Getting jiggy in Geneva

1 min read

It’s Geneva Motor Show time, a chance for the stressed-out automotive industry to let its hair down and have a party.

For a few days, events such as Geneva let the automotive sector show the wider world the side of itself that it loves best. A feast of technological innovations, surprising – and sometimes downright weird – designs (the Geneva unconventional, if you like) and last but not least, an array of fast, sexy cars.

What a refreshing change from the rather less inspiring headlines generated by the auto industry on many days of most weeks.

These are likelier to paint a picture of falling sales, high raw materials prices, plant closures, pension fund gaps, cheap competition from developing economies and demands for action against gas guzzlers on the school run.

A bit like supermarkets, the automotive industry is too much part of the fabric of our everyday lives to avoid being caught up in controversies of various kinds.

It has a major impact on, among others, our personal mobility, the environment, transport congestion, safety, tens of thousands of jobs and the economic well-being of an entire region or nation.

No wonder it likes to cut loose for a few days at Geneva. Naturally, there will be plenty of hard-nosed business done at this week’s event alongside the razzamatazz.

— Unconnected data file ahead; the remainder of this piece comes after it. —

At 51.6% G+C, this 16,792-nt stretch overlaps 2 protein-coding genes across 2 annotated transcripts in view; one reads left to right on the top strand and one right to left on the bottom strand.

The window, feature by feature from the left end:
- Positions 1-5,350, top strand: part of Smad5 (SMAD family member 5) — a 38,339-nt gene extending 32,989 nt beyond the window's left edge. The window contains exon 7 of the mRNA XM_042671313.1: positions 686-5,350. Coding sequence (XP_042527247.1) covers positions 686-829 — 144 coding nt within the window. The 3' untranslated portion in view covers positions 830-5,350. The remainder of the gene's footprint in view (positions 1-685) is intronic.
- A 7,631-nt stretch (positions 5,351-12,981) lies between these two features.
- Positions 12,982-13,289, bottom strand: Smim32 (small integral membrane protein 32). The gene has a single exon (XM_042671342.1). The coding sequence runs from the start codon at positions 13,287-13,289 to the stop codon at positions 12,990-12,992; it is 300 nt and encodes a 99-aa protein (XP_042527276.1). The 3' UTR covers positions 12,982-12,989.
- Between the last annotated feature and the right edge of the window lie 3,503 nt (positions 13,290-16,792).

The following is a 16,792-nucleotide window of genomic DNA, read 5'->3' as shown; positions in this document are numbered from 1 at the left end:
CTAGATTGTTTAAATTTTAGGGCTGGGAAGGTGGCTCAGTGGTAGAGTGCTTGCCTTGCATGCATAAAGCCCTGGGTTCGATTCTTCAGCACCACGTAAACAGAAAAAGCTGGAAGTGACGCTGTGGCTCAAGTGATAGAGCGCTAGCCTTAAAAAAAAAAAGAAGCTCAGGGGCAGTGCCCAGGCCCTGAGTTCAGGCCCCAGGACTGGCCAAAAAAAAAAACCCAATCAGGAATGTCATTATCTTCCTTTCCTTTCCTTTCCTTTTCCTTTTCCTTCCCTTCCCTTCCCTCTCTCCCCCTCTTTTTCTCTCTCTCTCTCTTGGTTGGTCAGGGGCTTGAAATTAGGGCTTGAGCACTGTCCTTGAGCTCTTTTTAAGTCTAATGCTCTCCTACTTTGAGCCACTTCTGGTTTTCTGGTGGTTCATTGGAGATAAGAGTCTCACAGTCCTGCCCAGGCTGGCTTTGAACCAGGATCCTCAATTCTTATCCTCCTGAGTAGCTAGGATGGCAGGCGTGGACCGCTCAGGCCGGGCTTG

And you don’t have to hunt too hard to find some success stories among the gloom of what can too often look like a sector in perpetual crisis.

Take BMW, whose premium brand vehicles are selling more cars in more parts of the world than ever, and which seems to have avoided many of the travails of many of its rivals.

There is, of course, one element of the BMW empire in which the UK automotive sector can take particular pride – the dear old new Mini.

Built to high standards in Britain, this quintessentially British car has scored across the world with its target market of the young, aspiring, fashion-conscious driver with a healthy disposable income.

A range of options and accessories mean the Mini, like many other BMW models, can be tailored to the desires and pockets of individual customers, giving them a car unique to themselves.

Customisation instead of mass-production, in other words. It seems to work, and could be the way forward for other technology-rich premium automotive businesses in an increasingly intimidating global market.